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Archive of posts filed under the Zombies category.

They know my email but they don’t know me

This came (unsolicited) in the inbox today (actually, two months ago; we’re on a delay, as you’re probably aware), subject line “From PWC – animations of CEO opinions for 2014″: Good afternoon, I wanted to see if the data my colleague David sent to you was of any interest. I have attached here additional animated […]

More bad news for the buggy-whip manufacturers

In a news article regarding difficulties in using panel surveys to measure the unemployment rate, David Leonhardt writes: The main factor is technology. It’s a major cause of today’s response-rate problems – but it’s also the solution. For decades, survey research has revolved around the telephone, and it’s worked very well. But Americans’ relationship with […]

He just ordered a translation from Diederik Stapel

Fernando Martel Garcia writes: So I am applying for a DC driver’s license and needed a translation of my Spanish license to show to the DMV. I go to and as I prepare to pay I see a familiar face in the bottom banner: It appears Stapel is one of their “over 15,000 dedicated […]

“It’s as if you went into a bathroom in a bar and saw a guy pissing on his shoes, and instead of thinking he has some problem with his aim, you suppose he has a positive utility for getting his shoes wet”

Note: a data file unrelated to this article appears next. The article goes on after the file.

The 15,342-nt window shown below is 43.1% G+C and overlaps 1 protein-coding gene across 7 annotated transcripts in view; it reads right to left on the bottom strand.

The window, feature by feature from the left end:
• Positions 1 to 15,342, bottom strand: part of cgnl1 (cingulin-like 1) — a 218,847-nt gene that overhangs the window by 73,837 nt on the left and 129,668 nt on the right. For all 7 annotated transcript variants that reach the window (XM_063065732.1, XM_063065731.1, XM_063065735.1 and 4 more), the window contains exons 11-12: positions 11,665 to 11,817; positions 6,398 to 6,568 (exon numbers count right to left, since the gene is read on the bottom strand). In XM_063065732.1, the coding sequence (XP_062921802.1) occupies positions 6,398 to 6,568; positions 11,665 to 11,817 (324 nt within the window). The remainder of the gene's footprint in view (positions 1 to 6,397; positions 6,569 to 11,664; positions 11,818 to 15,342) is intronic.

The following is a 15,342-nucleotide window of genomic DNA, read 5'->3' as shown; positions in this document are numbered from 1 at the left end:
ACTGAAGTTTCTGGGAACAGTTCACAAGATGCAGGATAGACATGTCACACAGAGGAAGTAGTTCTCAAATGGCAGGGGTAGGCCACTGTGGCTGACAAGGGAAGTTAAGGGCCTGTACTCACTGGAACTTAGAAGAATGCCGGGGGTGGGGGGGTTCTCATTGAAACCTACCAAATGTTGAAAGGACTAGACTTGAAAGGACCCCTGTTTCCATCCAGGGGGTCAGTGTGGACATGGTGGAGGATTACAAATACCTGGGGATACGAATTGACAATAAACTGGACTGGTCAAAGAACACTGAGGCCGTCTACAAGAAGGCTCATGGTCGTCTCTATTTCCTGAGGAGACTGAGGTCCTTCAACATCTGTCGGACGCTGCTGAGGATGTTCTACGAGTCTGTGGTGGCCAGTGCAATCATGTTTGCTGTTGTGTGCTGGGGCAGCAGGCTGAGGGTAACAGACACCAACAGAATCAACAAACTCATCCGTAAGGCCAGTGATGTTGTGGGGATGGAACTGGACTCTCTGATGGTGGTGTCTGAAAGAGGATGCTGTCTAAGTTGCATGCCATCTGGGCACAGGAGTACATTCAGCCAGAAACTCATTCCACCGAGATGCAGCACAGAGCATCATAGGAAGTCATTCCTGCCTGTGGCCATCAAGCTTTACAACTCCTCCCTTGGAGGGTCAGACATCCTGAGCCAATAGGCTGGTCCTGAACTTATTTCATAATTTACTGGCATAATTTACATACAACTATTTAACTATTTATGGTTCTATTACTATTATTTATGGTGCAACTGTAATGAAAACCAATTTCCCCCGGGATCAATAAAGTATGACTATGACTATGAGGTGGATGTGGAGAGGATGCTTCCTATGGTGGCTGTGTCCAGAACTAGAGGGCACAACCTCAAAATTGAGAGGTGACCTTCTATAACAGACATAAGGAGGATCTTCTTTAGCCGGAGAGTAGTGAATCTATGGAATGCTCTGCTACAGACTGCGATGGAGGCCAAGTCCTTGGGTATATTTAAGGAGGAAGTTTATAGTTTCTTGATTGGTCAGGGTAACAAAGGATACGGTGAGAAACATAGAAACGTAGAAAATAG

The notion of a geocentric universe has come under criticism from Copernican astronomy. . . . A couple months ago in a discussion of differences between econometrics and statistics, I alluded to the well-known fact that everyday uncertainty aversion can’t be explained by a declining marginal utility of money. What really bothers me—it’s been bothering […]

How Many Mic’s Do We Rip

Yakir Reshef writes: Our technical comment on Kinney and Atwal’s paper on MIC and equitability has come out in PNAS along with their response. Similarly to Ben Murrell, who also wrote you a note when he published a technical comment on the same work, we feel that they “somewhat missed the point.” Specifically: one statistic […]

The “scientific surprise” two-step

During the past year or so, we’ve been discussing a bunch of “Psychological Science”-style papers in which dramatic claims are made based on somewhat open-ended analysis of small samples with noisy measurements. One thing that comes up in some of these discussions is that the people performing the studies say that they did not fish […]

If it was good enough for Martin Luther King and Laurence Tribe . . .

People keep pointing me to this. P.S. I miss the old days when people would point me to bad graphs.

“Building on theories used to describe magnets, scientists have put together a model that captures something very different . . .”

There’s a story that (some) physicists and science reporters seem to like, which is the idea that some clever mathematician or physicist can derive universal laws of social behavior. It’s time to tell you all: Hari Seldon never existed. Here’s what I think of these stories of physicists who discover the laws of society. I […]

D&D 5e: Probabilities for Advantage and Disadvantage

The new rules for D&D 5e (formerly known as D&D Next) are finally here: Dungeons & Dragons, 5th Edition: Basic Rules D&D 5e introduces a new game mechanic, advantage and disadvantage. Basic d20 Rules Usually, players roll a 20-sided die (d20) to resolve everyting from attempts at diplomacy to hitting someone with a sword. Each […]

Hey—this is a new kind of spam!

Ya think they’ll never come up with something new, and then this comes along: